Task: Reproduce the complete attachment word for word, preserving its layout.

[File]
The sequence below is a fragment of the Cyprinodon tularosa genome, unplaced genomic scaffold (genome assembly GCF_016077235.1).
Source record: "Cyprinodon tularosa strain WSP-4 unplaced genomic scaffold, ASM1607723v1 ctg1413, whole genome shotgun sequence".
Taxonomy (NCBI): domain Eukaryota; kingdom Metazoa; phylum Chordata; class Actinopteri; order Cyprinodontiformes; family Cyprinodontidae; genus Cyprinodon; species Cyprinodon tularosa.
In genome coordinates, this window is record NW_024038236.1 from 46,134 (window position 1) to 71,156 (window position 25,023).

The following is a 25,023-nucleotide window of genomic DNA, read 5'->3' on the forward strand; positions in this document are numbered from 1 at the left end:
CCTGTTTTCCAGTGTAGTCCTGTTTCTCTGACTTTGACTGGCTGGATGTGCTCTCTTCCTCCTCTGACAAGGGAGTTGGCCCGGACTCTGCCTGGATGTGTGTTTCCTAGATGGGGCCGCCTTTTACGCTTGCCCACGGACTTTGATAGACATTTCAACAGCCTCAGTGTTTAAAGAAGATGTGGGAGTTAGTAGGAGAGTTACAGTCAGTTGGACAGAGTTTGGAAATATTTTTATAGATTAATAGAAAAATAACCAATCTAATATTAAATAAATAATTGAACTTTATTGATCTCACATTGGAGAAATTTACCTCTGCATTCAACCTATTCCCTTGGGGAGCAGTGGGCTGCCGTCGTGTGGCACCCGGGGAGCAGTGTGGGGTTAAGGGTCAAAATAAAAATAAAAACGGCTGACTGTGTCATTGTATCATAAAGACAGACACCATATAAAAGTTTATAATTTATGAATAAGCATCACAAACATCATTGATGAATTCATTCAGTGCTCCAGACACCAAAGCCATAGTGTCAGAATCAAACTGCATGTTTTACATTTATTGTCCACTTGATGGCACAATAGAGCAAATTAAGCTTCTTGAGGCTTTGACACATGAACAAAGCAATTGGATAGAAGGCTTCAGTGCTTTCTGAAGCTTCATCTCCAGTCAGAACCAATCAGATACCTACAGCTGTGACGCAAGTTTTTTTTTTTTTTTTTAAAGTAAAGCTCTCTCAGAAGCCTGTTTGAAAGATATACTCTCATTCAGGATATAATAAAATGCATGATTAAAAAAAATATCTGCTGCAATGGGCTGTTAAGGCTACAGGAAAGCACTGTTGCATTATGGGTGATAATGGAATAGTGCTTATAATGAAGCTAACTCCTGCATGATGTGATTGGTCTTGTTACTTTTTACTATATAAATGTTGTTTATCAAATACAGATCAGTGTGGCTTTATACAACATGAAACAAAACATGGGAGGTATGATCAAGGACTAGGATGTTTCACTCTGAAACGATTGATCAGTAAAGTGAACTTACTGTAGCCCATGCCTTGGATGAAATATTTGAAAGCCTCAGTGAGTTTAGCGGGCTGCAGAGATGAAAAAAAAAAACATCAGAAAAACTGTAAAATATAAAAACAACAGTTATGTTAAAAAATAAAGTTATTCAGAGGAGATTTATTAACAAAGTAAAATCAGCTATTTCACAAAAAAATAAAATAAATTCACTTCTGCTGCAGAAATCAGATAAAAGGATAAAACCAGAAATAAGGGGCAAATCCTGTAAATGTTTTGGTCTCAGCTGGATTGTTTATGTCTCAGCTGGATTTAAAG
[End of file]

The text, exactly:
The sequence below is a fragment of the Cyprinodon tularosa genome, unplaced genomic scaffold (genome assembly GCF_016077235.1).
Source record: "Cyprinodon tularosa strain WSP-4 unplaced genomic scaffold, ASM1607723v1 ctg1413, whole genome shotgun sequence".
Taxonomy (NCBI): domain Eukaryota; kingdom Metazoa; phylum Chordata; class Actinopteri; order Cyprinodontiformes; family Cyprinodontidae; genus Cyprinodon; species Cyprinodon tularosa.
In genome coordinates, this window is record NW_024038236.1 from 46,134 (window position 1) to 71,156 (window position 25,023).

The following is a 25,023-nucleotide window of genomic DNA, read 5'->3' on the forward strand; positions in this document are numbered from 1 at the left end:
CCTGTTTTCCAGTGTAGTCCTGTTTCTCTGACTTTGACTGGCTGGATGTGCTCTCTTCCTCCTCTGACAAGGGAGTTGGCCCGGACTCTGCCTGGATGTGTGTTTCCTAGATGGGGCCGCCTTTTACGCTTGCCCACGGACTTTGATAGACATTTCAACAGCCTCAGTGTTTAAAGAAGATGTGGGAGTTAGTAGGAGAGTTACAGTCAGTTGGACAGAGTTTGGAAATATTTTTATAGATTAATAGAAAAATAACCAATCTAATATTAAATAAATAATTGAACTTTATTGATCTCACATTGGAGAAATTTACCTCTGCATTCAACCTATTCCCTTGGGGAGCAGTGGGCTGCCGTCGTGTGGCACCCGGGGAGCAGTGTGGGGTTAAGGGTCAAAATAAAAATAAAAACGGCTGACTGTGTCATTGTATCATAAAGACAGACACCATATAAAAGTTTATAATTTATGAATAAGCATCACAAACATCATTGATGAATTCATTCAGTGCTCCAGACACCAAAGCCATAGTGTCAGAATCAAACTGCATGTTTTACATTTATTGTCCACTTGATGGCACAATAGAGCAAATTAAGCTTCTTGAGGCTTTGACACATGAACAAAGCAATTGGATAGAAGGCTTCAGTGCTTTCTGAAGCTTCATCTCCAGTCAGAACCAATCAGATACCTACAGCTGTGACGCAAGTTTTTTTTTTTTTTTTTAAAGTAAAGCTCTCTCAGAAGCCTGTTTGAAAGATATACTCTCATTCAGGATATAATAAAATGCATGATTAAAAAAAATATCTGCTGCAATGGGCTGTTAAGGCTACAGGAAAGCACTGTTGCATTATGGGTGATAATGGAATAGTGCTTATAATGAAGCTAACTCCTGCATGATGTGATTGGTCTTGTTACTTTTTACTATATAAATGTTGTTTATCAAATACAGATCAGTGTGGCTTTATACAACATGAAACAAAACATGGGAGGTATGATCAAGGACTAGGATGTTTCACTCTGAAACGATTGATCAGTAAAGTGAACTTACTGTAGCCCATGCCTTGGATGAAATATTTGAAAGCCTCAGTGAGTTTAGCGGGCTGCAGAGATGAAAAAAAAAAACATCAGAAAAACTGTAAAATATAAAAACAACAGTTATGTTAAAAAATAAAGTTATTCAGAGGAGATTTATTAACAAAGTAAAATCAGCTATTTCACAAAAAAATAAAATAAATTCACTTCTGCTGCAGAAATCAGATAAAAGGATAAAACCAGAAATAAGGGGCAAATCCTGTAAATGTTTTGGTCTCAGCTGGATTGTTTATGTCTCAGCTGGATTTAAAG